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Water-Based Drilling Fluid Using Nanoparticles Proves Effective in Unconventional Shales

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Traditionally, oil-based drilling fluids are preferable in drilling shale plays because of their negligible chemical interactions, but strict environmental regulations have motived the industry to design water-based muds (WBMs) capable of controlling shale/water interactions. Still, conventional additives in general are too large to plug shale microfractures and nanopores. Thus, nanoparticles, because of their size, shape, and other properties, can provide a solution for WBMs. This study focuses on the design and evaluation of a customized water-based mud (NP-WBM) using silica oxide nanoparticles (SiO2-NPs) and graphene oxide nanoplatelets (GNPs).

Experimental Description

Experimental Materials. Conventional Drilling-Fluid Additives. The micro­size additives used in this work included bentonite to provide primary viscosity and xanthan gum to adjust the final rheological properties of the base fluid. Polyanionic cellulose low-­viscosity and pregelled starch were included as conventional filtrate-loss additives. Graphite was used as conventional lost-­circulation-material (LCM) additive. Potassium hydroxide was included as an alkalinity-control agent.

Nanomaterials. SiO2-NPs were supplied in a white powder form. The SiO2-NPs are near-spherical with an approximate diameter ranging between 15 and 20 nm. The NPs were unmodified (bare surface) and nonporous with a density of 0.1 g/cm3, a specific surface area of 170–200 m2/g, and purity greater than 99.5 wt%. GNPs used in this study had a density of 0.13 g/cm3. The GNPs have a 2D structure with an average particle size ranging from 1.3 to 2.3 µm and a thickness of less than 3 nm.

Shale Rock Properties. Woodford shale was used to test the effect of using NPs to enhance the inhibition capabilities of WBM. This rock is described as a late Devonian-Early Mississippian marine shale. In this study, shale samples of 1 in. in diameter and lengths between 0.5 to 2 in. were cored and stored in high-purity mineral oil to avoid property alterations. The rock contains 31.5% clay minerals (22.8% illite, 5.4% chlorite, and 3.3% kaolinite), 67% quartz, and 1.5% pyrite, indicating a high degree of brittleness as well as low water sensitivity. Fig. 1 shows a sequence of scanning electron microscope (SEM) images in which Image A is equivalent to 7,000x magnification and Image B shows a 30,000x magnification with respect to the original sample size. The SEM images suggested a pore-size distribution between mesopores (2–50 nm) and macropores (greater than 50 nm) with an estimated median pore size of 112.84 nm. Therefore, the nanomaterials in this study have a scale matching that of the Woodford shale and can be used as theoretical bridging agents.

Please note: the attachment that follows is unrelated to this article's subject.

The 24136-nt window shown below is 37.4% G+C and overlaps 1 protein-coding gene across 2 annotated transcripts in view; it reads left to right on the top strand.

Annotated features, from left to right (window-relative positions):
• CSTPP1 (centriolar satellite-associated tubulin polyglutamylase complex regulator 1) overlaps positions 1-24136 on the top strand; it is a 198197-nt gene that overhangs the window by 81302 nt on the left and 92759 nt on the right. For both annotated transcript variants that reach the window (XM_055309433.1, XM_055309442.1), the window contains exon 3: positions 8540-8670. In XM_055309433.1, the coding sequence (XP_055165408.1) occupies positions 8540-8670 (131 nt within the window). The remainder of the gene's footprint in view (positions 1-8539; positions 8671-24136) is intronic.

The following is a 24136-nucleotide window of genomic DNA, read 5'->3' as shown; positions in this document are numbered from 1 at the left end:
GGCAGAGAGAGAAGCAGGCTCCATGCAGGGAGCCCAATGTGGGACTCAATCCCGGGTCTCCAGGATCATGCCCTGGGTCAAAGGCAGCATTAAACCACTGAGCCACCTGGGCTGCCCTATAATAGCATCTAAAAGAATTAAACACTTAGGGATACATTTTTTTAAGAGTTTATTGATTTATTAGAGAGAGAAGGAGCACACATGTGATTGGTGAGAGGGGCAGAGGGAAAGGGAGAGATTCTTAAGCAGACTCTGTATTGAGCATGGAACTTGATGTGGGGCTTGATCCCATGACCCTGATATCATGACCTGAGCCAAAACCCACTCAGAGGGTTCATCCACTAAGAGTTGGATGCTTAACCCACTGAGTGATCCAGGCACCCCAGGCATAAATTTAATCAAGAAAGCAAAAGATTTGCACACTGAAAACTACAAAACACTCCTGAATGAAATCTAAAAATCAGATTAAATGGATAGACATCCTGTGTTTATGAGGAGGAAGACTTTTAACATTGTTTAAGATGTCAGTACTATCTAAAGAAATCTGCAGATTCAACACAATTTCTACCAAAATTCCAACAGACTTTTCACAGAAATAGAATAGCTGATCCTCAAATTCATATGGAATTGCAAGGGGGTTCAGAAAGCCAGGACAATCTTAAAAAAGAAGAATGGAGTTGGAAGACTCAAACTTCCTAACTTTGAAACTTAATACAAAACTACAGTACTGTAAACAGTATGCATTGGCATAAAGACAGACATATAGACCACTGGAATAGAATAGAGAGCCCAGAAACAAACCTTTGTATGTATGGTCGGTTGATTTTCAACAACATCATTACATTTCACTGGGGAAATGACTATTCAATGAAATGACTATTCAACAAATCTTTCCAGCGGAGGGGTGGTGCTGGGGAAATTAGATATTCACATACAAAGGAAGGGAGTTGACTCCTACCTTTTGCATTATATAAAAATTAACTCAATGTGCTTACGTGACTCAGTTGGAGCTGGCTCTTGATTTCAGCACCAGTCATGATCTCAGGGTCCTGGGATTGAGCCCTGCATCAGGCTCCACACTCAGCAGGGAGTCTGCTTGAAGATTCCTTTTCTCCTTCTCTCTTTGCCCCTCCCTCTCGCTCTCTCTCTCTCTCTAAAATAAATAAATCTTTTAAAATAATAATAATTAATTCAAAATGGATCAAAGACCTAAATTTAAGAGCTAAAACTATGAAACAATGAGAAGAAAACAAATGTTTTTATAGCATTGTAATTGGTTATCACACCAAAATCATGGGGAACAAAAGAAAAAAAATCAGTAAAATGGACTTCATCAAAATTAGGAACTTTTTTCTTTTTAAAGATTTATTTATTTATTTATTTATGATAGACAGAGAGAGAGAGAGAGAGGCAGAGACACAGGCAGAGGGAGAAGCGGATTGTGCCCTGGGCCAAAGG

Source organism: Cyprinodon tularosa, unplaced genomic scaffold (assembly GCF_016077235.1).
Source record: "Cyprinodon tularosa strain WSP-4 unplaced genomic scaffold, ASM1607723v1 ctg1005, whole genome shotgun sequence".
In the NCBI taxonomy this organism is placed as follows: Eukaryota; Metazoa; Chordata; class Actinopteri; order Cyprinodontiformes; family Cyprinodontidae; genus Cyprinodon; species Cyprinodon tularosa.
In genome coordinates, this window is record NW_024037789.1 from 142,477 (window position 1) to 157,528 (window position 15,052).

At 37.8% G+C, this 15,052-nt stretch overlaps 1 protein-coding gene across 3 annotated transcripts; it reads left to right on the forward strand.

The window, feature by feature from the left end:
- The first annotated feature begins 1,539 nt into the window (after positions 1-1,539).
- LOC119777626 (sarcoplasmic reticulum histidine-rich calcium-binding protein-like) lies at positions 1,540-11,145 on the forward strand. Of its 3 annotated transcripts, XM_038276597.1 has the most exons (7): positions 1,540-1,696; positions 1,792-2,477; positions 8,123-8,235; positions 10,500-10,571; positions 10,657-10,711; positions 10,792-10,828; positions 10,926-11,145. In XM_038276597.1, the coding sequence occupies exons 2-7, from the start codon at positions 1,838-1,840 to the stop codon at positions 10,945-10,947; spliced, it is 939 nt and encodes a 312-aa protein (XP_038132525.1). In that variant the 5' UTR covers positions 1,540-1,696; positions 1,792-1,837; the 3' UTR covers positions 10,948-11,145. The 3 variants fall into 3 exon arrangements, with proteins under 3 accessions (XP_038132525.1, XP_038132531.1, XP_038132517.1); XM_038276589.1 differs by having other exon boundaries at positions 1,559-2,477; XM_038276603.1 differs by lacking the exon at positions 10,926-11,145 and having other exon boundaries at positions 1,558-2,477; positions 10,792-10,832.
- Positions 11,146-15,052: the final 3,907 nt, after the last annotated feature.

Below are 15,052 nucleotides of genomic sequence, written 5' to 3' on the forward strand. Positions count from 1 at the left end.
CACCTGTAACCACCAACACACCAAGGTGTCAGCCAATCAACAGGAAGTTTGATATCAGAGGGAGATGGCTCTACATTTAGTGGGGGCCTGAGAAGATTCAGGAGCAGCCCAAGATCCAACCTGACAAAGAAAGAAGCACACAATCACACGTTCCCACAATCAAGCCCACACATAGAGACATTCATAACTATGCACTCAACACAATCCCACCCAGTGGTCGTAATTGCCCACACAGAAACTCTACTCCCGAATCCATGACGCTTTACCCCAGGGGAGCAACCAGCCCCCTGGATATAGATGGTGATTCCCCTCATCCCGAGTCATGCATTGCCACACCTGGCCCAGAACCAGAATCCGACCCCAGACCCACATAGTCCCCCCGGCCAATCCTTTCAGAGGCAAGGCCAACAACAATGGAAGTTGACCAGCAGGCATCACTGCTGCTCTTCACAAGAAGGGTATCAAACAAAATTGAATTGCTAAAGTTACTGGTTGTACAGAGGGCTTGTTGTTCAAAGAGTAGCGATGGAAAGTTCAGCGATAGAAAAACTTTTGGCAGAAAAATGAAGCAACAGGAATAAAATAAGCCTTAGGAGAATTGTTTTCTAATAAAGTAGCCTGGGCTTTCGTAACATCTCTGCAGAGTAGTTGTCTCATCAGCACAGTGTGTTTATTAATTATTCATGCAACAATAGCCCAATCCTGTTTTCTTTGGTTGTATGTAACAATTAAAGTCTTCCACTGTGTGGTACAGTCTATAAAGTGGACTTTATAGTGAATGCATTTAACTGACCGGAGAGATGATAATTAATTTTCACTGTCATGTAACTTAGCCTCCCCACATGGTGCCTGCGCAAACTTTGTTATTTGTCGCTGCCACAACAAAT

Fig. 1—SEM images of the Woodford shale.

 

NP-WBM Preparation and Screening Criteria. Different nanofluids were prepared by mixing Drilling Fluid A with the desired NP dispersion at a high shear rate (22,000 rev/min) for 20 minutes while adjusting the pH to 9.5. This study established a concentration of 1% by weight of NPs as an upper limit. Their extremely high surface-area/volume ratio suggested that small concentrations might enhance overall WBM properties. Also, low concentration aims to reduce the costs associated with the technique as well as aggregation tendencies. The initial step of the screening criteria included the addition of different concentrations of SiO2-NPs or GNPs to the basic Drilling Fluid A.

The second step in the design of the NP-WBM included the mix of the best two concentrations of each nanomaterial into a single NP dispersion. This stage included the analysis of four different combinations of both nanomaterials. The drilling fluid that showed desirable properties by means of API filtrate, high-pressure/high-temperature (HP/HT) filtrate, and rheology at fresh conditions in comparison with the other fluids was designated as the optimal NP concentration. Finally, graphite was included as a conventional shale stabilizer. The experimental methodology is presented in the complete paper.

Results and Analysis

Selection and Characterization of Nanomaterials. The selection of SiO2-NPs was made primarily on the basis of their size, which can theoretically fit the unconventional pore size of the Woodford shale. Also, their low cost, owing to well-known preparation methods, makes them economically attractive. GNPs were included in the belief that, at downhole temperatures, their malleable nature might seal the shale counters, especially in high-illitic shales. The authors of this paper believe that both nanomaterials together might help to reduce fluid invasion and its consequences.

Effect of SiO2-NPs and GNPs in Drilling Fluids. In general, the addition of NPs indicated that these additives might be added to WBMs as long as stable NPs are used. However, under static conditions, the GNPs generate higher gel strength values compared with the ­fluids containing SiO2-NPs. No progressive gels were observed.